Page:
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MW: You mentioned that you've lived with multiple sclerosis for 15 years. How is your health now?
HOLLIDAY: I'm doing very well. In my earlier years when I first got it, it was very difficult not being able to walk or coordinate. MS is incurable – it attacks the neurological system. I have managed my MS through developing a less stressful attitude toward things and problems and situations. I exercise, I eat well, and spend a great deal of time on balancing my life.
MW: Your newest album – Goodness & Mercy – features the Rev. Raphael G. Warnock, including a 20-minute sermon midway through. Was it recorded live?
HOLLIDAY: It was not recorded live, but it has that kind of effect.
MW: It feels like you're at a church service.
HOLLIDAY: Right. That was what I wanted to do. When I started working on this project, we were right kind of in the midst of the recession and a lot of people were being displaced, losing their jobs, disheartened, feeling hopeless. I wanted to give them some comfort, to find a unique way of introducing the word of God that would be something that would sustain them. With this, which is one of the first of its kind, it's sermon and song together. So many people were just feeling hopeless and I wanted to give them something uplifting.
MW: Is Rev. Warnock a friend of yours?
HOLLIDAY: He is the pastor of Ebeneezer Baptist Church in Atlanta, which is the spiritual home of Rev. Dr. Martin Luther King Jr. I approached him and asked him about using his words. He never had to go to a studio or anything. I took all of that work from the actual sermons from the church.
MW: You're a devout Christian. You are also very, very friendly with the gay community. There are a lot of Christians who find conflict between their religious teachings and homosexuality. Have you ever had to reconcile your acceptance with your religious beliefs?
HOLLIDAY: I never had to. I don't know the whole rules of church and all of that, but I know one thing – God loved me enough to make sure I was taken care of. It would be hypocritical of God to allow the gay community to feed me, take care of me, give me a livelihood and then turn around and crucify them. I know God loves me and he loved me enough to send me people to love me and support me. He wouldn't do that and let me get well and then say, ''Okay, all of you who took care of me, you're going to hell.'' I just think God is not a hypocritical God. I just feel like I can support and sing of an unconditional love, that I feel that God loves all of us.
MW: This weekend is the 21st annual Black Gay Pride Festival in D.C. The black gay community has come a long way in the 15 years I've been covering it, but there are still many closeted gay black men who just simply cannot find the courage to come out. What kind of inspirational advice would you give them?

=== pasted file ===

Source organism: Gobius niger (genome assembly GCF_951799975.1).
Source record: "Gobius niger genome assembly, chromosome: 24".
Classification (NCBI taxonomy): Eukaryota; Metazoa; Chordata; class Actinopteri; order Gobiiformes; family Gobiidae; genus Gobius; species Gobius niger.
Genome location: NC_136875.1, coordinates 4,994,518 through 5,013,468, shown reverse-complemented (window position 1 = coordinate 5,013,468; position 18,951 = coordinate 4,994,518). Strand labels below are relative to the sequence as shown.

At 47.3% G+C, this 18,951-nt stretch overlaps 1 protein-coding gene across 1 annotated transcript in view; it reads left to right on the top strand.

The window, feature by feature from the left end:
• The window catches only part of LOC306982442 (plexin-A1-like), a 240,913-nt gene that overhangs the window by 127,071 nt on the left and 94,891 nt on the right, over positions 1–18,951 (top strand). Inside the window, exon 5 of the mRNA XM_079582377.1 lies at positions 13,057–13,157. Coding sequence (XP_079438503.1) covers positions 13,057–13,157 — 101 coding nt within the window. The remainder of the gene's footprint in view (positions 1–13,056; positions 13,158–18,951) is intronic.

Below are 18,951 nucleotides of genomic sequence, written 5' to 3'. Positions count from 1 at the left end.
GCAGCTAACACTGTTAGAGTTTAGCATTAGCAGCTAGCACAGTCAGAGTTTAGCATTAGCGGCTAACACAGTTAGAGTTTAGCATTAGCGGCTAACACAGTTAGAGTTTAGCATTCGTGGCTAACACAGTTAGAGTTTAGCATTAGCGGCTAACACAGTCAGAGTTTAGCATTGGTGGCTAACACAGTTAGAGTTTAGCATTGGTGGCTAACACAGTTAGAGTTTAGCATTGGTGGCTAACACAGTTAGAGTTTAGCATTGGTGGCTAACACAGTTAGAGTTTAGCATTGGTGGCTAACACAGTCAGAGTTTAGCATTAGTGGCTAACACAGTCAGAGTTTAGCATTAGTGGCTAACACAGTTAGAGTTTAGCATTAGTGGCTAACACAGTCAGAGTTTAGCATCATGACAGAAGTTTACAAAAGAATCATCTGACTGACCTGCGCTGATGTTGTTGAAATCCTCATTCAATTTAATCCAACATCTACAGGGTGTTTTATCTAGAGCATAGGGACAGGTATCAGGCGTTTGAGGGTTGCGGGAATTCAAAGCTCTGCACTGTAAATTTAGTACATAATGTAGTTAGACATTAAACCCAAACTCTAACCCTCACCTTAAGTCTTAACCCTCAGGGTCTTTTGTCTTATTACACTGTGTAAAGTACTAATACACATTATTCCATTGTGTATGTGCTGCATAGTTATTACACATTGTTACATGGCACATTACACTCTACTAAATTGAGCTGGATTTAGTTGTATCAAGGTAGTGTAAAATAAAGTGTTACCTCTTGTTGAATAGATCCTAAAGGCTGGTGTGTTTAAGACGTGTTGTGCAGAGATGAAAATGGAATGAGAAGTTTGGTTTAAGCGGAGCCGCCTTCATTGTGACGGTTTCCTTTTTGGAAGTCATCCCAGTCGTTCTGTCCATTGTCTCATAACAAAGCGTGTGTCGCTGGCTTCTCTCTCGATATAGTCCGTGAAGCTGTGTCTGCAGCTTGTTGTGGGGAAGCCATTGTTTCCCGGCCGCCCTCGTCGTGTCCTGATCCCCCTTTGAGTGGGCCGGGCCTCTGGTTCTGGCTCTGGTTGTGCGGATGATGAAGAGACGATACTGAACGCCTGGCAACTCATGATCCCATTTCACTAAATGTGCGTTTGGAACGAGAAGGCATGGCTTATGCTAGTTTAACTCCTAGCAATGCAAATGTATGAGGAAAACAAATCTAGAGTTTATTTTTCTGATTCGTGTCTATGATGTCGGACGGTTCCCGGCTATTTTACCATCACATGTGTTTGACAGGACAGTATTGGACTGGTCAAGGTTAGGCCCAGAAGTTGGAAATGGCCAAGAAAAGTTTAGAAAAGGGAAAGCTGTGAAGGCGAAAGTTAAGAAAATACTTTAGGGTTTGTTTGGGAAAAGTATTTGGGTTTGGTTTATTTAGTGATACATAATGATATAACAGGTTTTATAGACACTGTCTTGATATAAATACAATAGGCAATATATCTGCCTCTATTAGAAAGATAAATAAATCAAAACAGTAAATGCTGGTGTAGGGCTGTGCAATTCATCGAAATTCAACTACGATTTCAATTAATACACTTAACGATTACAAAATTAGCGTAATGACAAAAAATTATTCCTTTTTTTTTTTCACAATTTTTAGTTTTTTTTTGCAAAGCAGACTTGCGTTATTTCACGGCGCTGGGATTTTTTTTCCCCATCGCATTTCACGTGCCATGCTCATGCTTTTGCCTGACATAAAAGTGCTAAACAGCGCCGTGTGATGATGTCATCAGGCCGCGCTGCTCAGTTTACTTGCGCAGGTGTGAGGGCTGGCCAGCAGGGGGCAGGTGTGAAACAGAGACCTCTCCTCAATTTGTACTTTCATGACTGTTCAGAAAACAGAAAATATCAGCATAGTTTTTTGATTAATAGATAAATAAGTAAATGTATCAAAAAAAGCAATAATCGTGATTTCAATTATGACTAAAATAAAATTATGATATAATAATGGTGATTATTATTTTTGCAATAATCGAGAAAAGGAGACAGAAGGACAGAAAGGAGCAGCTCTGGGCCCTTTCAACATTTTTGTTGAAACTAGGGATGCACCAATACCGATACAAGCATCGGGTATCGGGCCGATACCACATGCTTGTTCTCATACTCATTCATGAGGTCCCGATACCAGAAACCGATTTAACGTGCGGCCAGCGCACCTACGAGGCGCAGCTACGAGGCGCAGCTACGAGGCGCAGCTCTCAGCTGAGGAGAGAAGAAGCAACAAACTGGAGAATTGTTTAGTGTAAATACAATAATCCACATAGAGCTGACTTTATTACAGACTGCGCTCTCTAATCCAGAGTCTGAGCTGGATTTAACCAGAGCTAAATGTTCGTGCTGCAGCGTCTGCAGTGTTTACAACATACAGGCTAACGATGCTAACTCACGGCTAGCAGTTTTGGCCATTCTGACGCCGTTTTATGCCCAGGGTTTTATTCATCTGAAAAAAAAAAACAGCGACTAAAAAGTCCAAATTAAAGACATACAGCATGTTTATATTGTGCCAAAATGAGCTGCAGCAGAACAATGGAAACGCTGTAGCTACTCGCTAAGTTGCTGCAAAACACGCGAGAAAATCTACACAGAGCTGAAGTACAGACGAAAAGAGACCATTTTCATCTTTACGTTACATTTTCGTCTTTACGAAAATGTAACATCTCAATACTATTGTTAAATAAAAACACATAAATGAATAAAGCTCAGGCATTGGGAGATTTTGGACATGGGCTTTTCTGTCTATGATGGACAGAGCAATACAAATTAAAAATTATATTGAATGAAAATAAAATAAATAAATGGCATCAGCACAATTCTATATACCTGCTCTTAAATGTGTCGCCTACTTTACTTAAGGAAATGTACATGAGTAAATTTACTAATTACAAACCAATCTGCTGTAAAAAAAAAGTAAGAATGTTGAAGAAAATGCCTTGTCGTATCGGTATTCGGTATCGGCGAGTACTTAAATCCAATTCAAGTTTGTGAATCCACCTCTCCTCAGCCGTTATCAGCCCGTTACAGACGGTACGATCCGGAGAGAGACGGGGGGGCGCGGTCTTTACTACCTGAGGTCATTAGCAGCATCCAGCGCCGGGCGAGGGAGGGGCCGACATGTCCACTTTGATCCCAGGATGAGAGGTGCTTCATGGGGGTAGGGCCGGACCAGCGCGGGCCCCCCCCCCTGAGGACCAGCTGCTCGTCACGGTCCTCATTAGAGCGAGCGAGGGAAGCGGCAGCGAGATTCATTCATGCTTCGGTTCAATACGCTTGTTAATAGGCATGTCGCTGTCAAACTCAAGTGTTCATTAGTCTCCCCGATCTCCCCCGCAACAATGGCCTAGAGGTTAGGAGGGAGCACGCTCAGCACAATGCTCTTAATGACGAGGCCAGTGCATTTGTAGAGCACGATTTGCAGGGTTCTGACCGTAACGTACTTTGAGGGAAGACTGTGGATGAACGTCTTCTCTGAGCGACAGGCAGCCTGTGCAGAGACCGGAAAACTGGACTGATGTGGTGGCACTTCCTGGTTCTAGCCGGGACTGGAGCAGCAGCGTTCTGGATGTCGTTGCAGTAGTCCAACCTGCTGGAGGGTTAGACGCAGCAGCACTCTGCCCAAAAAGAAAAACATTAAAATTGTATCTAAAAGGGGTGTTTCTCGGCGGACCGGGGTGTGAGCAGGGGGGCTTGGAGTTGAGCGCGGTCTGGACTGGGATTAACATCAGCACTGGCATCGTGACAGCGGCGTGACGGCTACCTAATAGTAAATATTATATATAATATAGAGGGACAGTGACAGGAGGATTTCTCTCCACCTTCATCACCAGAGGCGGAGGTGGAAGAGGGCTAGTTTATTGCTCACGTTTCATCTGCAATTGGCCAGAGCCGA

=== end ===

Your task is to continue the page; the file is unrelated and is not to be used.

HOLLIDAY: That's a difficult one. So many people are living double lives in the sense that they were raised in church, with some sense that they will go to hell. And it's not so much that they're scared of going to hell, but they still have parents, so it's ''How do I tell my mother? I can't tell my father because he will disown me.'' Even in our day and age, I don't know how that's going to change. If you're a black man and you are on the down low and you're afraid to come out and you don't have courage, I would say this: You're living a lie and you're saying that you're not going to be able to make it. And I think that that's not the truth. I think that if you're loved – genuinely loved – then you should have the courage to step out on love and the rest will follow.
I feel strongly that God loves everyone. That person will have to believe that. That person will have to be able to know from their own families, their own inner-circles. When you know in your heart that [you're living a lie], you end up just dying each day on the inside. And you end up hurting a lot more people by not coming out. The Bible itself says, ''The truth shall set you free.''
But it's difficult. Until the church can actually embrace [gays], and until they could get past their own secrets – and the church has so many secrets – then it's gonna be difficult.
MW: What is the best thing about being Jennifer Holliday at this point in time?
HOLLIDAY: The fact that my name is synonymous with winning now gives me a great pride, because I have not won everything in my life. In fact, I've had a whole life of losing. But at 50 years old, I have a new lease on life and this time I am going to win. I don't know what I can win at this particular point, but the world is still open and available to me. I can still pick myself up with every mistake I've made, every heartache I've had, every setback I've had, every disappointment I had – and I can still win. I had no idea that in this 21st century, a little 7- or 8-year-old would know my name, look at a video on YouTube, and smile at me, knowing that if they can sing that song, they have a better chance of winning than somebody who doesn't sing a Jennifer Holliday song. All I can say is, ''Wow.''
Jennifer Holliday appeared with the Gay Men's Chorus of Washington for "And I Am Telling You," the group's annual Pride concert, Saturday, June 4, 2011 at 8 p.m. and Sunday, June 5 at 3 p.m. at Lisner Auditorium on the campus of the George Washington University. For info visit gmcw.org.